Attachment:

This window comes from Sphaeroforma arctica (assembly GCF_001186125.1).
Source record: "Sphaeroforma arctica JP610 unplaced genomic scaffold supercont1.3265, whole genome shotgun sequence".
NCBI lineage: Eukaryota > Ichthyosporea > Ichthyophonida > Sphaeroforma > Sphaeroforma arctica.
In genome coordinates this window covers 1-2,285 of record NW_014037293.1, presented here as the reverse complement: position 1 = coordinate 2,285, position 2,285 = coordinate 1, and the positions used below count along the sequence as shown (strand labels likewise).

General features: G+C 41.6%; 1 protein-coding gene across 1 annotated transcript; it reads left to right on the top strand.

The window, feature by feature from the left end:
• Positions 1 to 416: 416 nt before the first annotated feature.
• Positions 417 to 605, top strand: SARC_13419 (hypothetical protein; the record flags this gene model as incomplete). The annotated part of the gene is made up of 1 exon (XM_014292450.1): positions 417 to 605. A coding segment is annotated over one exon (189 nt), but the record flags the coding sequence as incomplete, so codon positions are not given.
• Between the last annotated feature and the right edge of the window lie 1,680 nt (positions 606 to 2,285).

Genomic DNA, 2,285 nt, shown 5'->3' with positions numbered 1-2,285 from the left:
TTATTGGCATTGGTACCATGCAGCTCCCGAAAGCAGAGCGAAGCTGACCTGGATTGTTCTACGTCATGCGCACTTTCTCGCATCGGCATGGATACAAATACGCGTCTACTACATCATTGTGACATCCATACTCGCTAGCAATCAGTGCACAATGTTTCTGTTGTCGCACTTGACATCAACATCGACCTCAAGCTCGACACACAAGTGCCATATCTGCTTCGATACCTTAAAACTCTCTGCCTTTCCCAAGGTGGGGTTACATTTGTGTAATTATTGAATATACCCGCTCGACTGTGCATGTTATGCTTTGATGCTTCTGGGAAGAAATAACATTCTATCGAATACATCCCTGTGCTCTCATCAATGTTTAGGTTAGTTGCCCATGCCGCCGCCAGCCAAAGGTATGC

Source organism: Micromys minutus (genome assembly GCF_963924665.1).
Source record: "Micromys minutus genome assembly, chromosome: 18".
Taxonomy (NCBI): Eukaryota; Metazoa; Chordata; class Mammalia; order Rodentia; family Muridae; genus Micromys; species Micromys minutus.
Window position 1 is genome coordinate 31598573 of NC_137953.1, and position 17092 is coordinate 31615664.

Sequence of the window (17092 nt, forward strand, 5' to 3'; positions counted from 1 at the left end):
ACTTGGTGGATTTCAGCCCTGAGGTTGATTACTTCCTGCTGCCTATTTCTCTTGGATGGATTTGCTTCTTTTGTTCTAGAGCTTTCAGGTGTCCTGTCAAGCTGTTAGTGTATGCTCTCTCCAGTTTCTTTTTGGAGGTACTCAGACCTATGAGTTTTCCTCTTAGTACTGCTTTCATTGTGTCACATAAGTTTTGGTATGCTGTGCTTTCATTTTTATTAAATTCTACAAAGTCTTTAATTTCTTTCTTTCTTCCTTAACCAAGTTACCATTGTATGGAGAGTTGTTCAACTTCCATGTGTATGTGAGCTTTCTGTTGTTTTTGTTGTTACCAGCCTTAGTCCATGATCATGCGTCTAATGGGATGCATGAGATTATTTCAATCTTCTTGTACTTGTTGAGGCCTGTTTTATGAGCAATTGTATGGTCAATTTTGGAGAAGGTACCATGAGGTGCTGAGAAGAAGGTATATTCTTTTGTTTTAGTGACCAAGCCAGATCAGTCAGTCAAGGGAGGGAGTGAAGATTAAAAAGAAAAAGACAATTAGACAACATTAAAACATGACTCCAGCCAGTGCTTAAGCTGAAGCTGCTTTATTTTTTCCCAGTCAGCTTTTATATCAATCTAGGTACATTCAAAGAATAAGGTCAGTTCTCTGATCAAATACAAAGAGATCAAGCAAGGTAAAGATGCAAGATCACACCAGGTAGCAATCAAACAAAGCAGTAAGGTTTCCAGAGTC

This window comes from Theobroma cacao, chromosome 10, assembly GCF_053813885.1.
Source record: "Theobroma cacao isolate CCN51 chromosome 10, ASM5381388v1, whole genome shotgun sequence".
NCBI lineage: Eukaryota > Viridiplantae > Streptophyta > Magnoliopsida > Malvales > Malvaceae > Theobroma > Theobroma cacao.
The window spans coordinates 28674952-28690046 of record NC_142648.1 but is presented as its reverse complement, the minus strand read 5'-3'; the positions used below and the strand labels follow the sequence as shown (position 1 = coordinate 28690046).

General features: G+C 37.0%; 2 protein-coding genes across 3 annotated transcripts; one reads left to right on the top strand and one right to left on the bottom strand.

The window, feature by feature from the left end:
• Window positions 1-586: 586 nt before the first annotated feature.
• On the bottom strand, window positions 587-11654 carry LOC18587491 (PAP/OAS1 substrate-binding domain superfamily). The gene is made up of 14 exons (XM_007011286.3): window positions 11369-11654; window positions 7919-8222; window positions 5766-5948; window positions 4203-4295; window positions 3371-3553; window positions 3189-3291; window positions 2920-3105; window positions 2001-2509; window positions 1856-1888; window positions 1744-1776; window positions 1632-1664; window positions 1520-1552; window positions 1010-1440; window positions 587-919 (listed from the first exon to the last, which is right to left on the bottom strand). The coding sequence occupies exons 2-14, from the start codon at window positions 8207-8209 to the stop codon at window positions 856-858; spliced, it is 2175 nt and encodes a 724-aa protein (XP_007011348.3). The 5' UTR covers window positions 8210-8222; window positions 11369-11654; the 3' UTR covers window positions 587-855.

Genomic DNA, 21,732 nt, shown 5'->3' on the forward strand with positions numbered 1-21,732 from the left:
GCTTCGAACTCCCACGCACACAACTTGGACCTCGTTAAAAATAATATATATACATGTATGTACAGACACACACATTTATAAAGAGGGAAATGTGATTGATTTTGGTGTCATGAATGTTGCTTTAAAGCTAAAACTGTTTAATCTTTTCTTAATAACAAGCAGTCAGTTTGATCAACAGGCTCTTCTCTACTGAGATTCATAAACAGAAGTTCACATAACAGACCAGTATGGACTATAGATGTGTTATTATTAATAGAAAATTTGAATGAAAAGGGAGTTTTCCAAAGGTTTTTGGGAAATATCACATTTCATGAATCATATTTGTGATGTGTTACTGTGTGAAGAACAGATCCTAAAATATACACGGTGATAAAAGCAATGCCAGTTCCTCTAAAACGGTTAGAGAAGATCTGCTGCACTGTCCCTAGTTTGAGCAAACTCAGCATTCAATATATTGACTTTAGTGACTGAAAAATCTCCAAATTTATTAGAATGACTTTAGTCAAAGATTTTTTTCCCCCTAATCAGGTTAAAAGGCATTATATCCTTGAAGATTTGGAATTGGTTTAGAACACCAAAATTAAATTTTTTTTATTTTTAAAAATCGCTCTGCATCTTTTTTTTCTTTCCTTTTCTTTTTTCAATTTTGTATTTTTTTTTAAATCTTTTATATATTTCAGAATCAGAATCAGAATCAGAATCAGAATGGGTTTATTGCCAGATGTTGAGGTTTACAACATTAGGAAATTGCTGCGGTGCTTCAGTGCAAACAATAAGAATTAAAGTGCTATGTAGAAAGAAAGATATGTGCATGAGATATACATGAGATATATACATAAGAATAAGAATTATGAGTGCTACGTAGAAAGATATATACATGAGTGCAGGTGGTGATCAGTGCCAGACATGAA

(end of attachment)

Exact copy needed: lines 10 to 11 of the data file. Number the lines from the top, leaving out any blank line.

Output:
Genomic DNA, 2,285 nt, shown 5'->3' with positions numbered 1-2,285 from the left:
TTATTGGCATTGGTACCATGCAGCTCCCGAAAGCAGAGCGAAGCTGACCTGGATTGTTCTACGTCATGCGCACTTTCTCGCATCGGCATGGATACAAATACGCGTCTACTACATCATTGTGACATCCATACTCGCTAGCAATCAGTGCACAATGTTTCTGTTGTCGCACTTGACATCAACATCGACCTCAAGCTCGACACACAAGTGCCATATCTGCTTCGATACCTTAAAACTCTCTGCCTTTCCCAAGGTGGGGTTACATTTGTGTAATTATTGAATATACCCGCTCGACTGTGCATGTTATGCTTTGATGCTTCTGGGAAGAAATAACATTCTATCGAATACATCCCTGTGCTCTCATCAATGTTTAGGTTAGTTGCCCATGCCGCCGCCAGCCAAAGGTATGC